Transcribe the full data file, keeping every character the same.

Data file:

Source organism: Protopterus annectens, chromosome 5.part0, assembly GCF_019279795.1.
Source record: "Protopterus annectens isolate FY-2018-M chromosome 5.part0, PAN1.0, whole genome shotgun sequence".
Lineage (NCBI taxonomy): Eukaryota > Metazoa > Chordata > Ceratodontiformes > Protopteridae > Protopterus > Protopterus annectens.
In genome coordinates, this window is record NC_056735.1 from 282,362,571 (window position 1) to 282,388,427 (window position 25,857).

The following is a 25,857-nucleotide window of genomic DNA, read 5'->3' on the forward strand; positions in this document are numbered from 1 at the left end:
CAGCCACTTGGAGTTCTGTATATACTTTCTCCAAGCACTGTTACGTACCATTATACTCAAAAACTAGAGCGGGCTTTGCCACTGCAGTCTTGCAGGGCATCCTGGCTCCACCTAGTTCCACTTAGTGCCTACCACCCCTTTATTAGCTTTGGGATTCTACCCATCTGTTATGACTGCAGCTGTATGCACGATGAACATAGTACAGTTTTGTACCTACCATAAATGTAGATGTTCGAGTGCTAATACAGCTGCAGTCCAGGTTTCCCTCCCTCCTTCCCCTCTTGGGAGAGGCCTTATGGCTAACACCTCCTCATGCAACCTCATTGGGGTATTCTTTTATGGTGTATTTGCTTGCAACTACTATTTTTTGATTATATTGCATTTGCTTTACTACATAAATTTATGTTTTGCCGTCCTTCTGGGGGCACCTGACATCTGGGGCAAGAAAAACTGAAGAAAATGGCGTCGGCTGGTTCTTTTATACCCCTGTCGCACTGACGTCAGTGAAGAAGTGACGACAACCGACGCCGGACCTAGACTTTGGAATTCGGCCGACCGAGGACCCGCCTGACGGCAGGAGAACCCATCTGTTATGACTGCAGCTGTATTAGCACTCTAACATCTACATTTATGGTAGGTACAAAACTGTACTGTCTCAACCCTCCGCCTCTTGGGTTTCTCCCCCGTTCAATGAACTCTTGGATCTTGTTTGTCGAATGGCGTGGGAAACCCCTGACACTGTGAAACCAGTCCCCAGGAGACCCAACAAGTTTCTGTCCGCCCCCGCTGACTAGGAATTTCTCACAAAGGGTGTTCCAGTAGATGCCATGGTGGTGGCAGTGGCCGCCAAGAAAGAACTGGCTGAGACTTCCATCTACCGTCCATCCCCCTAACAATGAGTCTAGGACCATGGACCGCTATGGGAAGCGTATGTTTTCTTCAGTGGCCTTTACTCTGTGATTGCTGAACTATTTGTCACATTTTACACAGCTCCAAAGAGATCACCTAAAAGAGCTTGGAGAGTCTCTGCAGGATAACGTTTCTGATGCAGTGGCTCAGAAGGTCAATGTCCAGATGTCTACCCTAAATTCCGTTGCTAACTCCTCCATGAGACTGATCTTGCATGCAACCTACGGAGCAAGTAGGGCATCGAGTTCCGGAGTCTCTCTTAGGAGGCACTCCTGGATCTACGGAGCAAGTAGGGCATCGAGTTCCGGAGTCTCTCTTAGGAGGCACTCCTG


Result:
Source organism: Protopterus annectens, chromosome 5.part0, assembly GCF_019279795.1.
Source record: "Protopterus annectens isolate FY-2018-M chromosome 5.part0, PAN1.0, whole genome shotgun sequence".
Lineage (NCBI taxonomy): Eukaryota > Metazoa > Chordata > Ceratodontiformes > Protopteridae > Protopterus > Protopterus annectens.
In genome coordinates, this window is record NC_056735.1 from 282,362,571 (window position 1) to 282,388,427 (window position 25,857).

The following is a 25,857-nucleotide window of genomic DNA, read 5'->3' on the forward strand; positions in this document are numbered from 1 at the left end:
CAGCCACTTGGAGTTCTGTATATACTTTCTCCAAGCACTGTTACGTACCATTATACTCAAAAACTAGAGCGGGCTTTGCCACTGCAGTCTTGCAGGGCATCCTGGCTCCACCTAGTTCCACTTAGTGCCTACCACCCCTTTATTAGCTTTGGGATTCTACCCATCTGTTATGACTGCAGCTGTATGCACGATGAACATAGTACAGTTTTGTACCTACCATAAATGTAGATGTTCGAGTGCTAATACAGCTGCAGTCCAGGTTTCCCTCCCTCCTTCCCCTCTTGGGAGAGGCCTTATGGCTAACACCTCCTCATGCAACCTCATTGGGGTATTCTTTTATGGTGTATTTGCTTGCAACTACTATTTTTTGATTATATTGCATTTGCTTTACTACATAAATTTATGTTTTGCCGTCCTTCTGGGGGCACCTGACATCTGGGGCAAGAAAAACTGAAGAAAATGGCGTCGGCTGGTTCTTTTATACCCCTGTCGCACTGACGTCAGTGAAGAAGTGACGACAACCGACGCCGGACCTAGACTTTGGAATTCGGCCGACCGAGGACCCGCCTGACGGCAGGAGAACCCATCTGTTATGACTGCAGCTGTATTAGCACTCTAACATCTACATTTATGGTAGGTACAAAACTGTACTGTCTCAACCCTCCGCCTCTTGGGTTTCTCCCCCGTTCAATGAACTCTTGGATCTTGTTTGTCGAATGGCGTGGGAAACCCCTGACACTGTGAAACCAGTCCCCAGGAGACCCAACAAGTTTCTGTCCGCCCCCGCTGACTAGGAATTTCTCACAAAGGGTGTTCCAGTAGATGCCATGGTGGTGGCAGTGGCCGCCAAGAAAGAACTGGCTGAGACTTCCATCTACCGTCCATCCCCCTAACAATGAGTCTAGGACCATGGACCGCTATGGGAAGCGTATGTTTTCTTCAGTGGCCTTTACTCTGTGATTGCTGAACTATTTGTCACATTTTACACAGCTCCAAAGAGATCACCTAAAAGAGCTTGGAGAGTCTCTGCAGGATAACGTTTCTGATGCAGTGGCTCAGAAGGTCAATGTCCAGATGTCTACCCTAAATTCCGTTGCTAACTCCTCCATGAGACTGATCTTGCATGCAACCTACGGAGCAAGTAGGGCATCGAGTTCCGGAGTCTCTCTTAGGAGGCACTCCTGGATCTACGGAGCAAGTAGGGCATCGAGTTCCGGAGTCTCTCTTAGGAGGCACTCCTG